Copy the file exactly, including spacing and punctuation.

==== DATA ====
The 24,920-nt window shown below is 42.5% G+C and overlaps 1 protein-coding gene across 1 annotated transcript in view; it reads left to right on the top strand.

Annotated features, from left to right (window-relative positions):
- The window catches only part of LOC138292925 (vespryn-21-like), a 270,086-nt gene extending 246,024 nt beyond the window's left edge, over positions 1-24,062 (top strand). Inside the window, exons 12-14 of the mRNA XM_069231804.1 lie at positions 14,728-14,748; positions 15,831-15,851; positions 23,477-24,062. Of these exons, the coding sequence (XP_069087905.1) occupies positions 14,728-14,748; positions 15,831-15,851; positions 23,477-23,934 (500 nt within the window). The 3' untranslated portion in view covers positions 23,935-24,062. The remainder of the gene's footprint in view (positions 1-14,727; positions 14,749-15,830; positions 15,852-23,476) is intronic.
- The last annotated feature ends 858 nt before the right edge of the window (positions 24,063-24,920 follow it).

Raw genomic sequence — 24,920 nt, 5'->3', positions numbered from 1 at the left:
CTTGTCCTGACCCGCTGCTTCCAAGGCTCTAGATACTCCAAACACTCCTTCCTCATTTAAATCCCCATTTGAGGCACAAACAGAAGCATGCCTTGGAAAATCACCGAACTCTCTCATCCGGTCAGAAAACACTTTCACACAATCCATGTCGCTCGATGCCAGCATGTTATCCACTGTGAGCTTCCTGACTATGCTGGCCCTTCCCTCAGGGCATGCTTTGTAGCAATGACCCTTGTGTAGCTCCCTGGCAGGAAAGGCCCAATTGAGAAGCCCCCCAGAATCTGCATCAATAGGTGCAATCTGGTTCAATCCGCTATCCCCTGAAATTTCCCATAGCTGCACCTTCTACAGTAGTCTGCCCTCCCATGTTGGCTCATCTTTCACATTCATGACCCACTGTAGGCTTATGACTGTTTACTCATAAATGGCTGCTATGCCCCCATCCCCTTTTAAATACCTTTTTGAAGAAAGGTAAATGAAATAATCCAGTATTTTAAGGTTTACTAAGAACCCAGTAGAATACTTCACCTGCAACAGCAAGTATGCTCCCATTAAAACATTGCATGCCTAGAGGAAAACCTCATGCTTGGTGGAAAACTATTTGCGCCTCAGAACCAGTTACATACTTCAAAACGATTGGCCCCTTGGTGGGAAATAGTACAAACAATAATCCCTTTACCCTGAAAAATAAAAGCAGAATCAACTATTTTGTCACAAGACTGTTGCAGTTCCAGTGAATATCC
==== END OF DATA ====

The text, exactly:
The 24,920-nt window shown below is 42.5% G+C and overlaps 1 protein-coding gene across 1 annotated transcript in view; it reads left to right on the top strand.

Annotated features, from left to right (window-relative positions):
- The window catches only part of LOC138292925 (vespryn-21-like), a 270,086-nt gene extending 246,024 nt beyond the window's left edge, over positions 1-24,062 (top strand). Inside the window, exons 12-14 of the mRNA XM_069231804.1 lie at positions 14,728-14,748; positions 15,831-15,851; positions 23,477-24,062. Of these exons, the coding sequence (XP_069087905.1) occupies positions 14,728-14,748; positions 15,831-15,851; positions 23,477-23,934 (500 nt within the window). The 3' untranslated portion in view covers positions 23,935-24,062. The remainder of the gene's footprint in view (positions 1-14,727; positions 14,749-15,830; positions 15,852-23,476) is intronic.
- The last annotated feature ends 858 nt before the right edge of the window (positions 24,063-24,920 follow it).

Raw genomic sequence — 24,920 nt, 5'->3', positions numbered from 1 at the left:
CTTGTCCTGACCCGCTGCTTCCAAGGCTCTAGATACTCCAAACACTCCTTCCTCATTTAAATCCCCATTTGAGGCACAAACAGAAGCATGCCTTGGAAAATCACCGAACTCTCTCATCCGGTCAGAAAACACTTTCACACAATCCATGTCGCTCGATGCCAGCATGTTATCCACTGTGAGCTTCCTGACTATGCTGGCCCTTCCCTCAGGGCATGCTTTGTAGCAATGACCCTTGTGTAGCTCCCTGGCAGGAAAGGCCCAATTGAGAAGCCCCCCAGAATCTGCATCAATAGGTGCAATCTGGTTCAATCCGCTATCCCCTGAAATTTCCCATAGCTGCACCTTCTACAGTAGTCTGCCCTCCCATGTTGGCTCATCTTTCACATTCATGACCCACTGTAGGCTTATGACTGTTTACTCATAAATGGCTGCTATGCCCCCATCCCCTTTTAAATACCTTTTTGAAGAAAGGTAAATGAAATAATCCAGTATTTTAAGGTTTACTAAGAACCCAGTAGAATACTTCACCTGCAACAGCAAGTATGCTCCCATTAAAACATTGCATGCCTAGAGGAAAACCTCATGCTTGGTGGAAAACTATTTGCGCCTCAGAACCAGTTACATACTTCAAAACGATTGGCCCCTTGGTGGGAAATAGTACAAACAATAATCCCTTTACCCTGAAAAATAAAAGCAGAATCAACTATTTTGTCACAAGACTGTTGCAGTTCCAGTGAATATCC